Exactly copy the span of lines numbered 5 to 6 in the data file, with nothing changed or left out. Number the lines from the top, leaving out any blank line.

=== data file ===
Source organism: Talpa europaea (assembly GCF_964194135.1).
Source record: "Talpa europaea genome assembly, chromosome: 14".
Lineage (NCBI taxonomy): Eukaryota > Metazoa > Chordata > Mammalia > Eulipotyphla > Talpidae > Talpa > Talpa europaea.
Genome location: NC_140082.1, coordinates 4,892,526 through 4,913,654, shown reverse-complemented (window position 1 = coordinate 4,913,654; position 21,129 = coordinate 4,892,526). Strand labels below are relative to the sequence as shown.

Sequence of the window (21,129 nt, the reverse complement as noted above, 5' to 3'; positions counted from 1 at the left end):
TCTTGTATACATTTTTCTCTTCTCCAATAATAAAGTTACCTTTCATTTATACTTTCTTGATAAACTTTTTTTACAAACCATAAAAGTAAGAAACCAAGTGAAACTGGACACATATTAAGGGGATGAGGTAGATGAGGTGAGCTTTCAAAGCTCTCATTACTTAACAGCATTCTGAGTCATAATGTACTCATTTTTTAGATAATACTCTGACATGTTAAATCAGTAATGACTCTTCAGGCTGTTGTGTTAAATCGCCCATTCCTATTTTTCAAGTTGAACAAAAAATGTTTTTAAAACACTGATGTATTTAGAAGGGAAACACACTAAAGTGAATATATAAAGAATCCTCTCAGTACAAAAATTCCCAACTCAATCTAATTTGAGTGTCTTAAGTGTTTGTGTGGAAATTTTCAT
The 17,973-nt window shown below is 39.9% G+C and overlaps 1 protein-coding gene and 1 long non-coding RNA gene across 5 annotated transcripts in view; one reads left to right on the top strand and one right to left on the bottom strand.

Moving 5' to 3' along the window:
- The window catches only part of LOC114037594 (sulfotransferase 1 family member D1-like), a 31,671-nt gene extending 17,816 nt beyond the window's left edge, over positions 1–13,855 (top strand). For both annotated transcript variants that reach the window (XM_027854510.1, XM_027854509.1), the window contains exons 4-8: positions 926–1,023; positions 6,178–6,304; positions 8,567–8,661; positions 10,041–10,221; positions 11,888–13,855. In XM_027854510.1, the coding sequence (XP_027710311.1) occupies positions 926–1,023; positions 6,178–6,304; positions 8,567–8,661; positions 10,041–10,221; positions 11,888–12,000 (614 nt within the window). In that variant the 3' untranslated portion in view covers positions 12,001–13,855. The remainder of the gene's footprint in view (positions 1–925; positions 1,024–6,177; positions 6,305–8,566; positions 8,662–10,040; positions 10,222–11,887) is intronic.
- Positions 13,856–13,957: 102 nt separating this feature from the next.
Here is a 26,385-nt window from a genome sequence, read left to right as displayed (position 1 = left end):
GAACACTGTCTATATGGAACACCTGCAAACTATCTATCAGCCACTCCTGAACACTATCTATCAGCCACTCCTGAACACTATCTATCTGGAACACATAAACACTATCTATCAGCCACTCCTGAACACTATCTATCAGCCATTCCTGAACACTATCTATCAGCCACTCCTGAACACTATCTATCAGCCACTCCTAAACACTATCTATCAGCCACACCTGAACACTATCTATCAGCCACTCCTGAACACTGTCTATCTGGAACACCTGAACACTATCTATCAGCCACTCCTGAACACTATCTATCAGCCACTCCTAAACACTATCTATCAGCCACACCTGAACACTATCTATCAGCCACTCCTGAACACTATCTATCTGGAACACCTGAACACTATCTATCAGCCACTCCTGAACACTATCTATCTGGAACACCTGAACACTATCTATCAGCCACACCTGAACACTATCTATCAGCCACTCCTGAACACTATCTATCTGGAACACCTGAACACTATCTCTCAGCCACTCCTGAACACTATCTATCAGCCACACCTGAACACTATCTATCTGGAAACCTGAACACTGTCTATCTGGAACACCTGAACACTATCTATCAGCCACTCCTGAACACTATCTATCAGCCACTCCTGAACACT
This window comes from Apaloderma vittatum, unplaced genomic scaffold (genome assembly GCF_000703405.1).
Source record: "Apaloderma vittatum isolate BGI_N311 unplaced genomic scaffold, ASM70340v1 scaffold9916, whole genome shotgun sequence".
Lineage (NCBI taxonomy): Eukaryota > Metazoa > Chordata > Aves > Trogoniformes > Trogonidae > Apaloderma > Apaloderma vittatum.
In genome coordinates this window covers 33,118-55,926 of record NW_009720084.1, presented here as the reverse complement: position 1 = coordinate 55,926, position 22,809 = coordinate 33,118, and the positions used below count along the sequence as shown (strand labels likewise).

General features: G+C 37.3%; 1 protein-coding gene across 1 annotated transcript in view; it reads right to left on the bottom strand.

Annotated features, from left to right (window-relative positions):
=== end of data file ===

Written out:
Sequence of the window (21,129 nt, the reverse complement as noted above, 5' to 3'; positions counted from 1 at the left end):
TCTTGTATACATTTTTCTCTTCTCCAATAATAAAGTTACCTTTCATTTATACTTTCTTGATAAACTTTTTTTACAAACCATAAAAGTAAGAAACCAAGTGAAACTGGACACATATTAAGGGGATGAGGTAGATGAGGTGAGCTTTCAAAGCTCTCATTACTTAACAGCATTCTGAGTCATAATGTACTCATTTTTTAGATAATACTCTGACATGTTAAATCAGTAATGACTCTTCAGGCTGTTGTGTTAAATCGCCCATTCCTATTTTTCAAGTTGAACAAAAAATGTTTTTAAAACACTGATGTATTTAGAAGGGAAACACACTAAAGTGAATATATAAAGAATCCTCTCAGTACAAAAATTCCCAACTCAATCTAATTTGAGTGTCTTAAGTGTTTGTGTGGAAATTTTCAT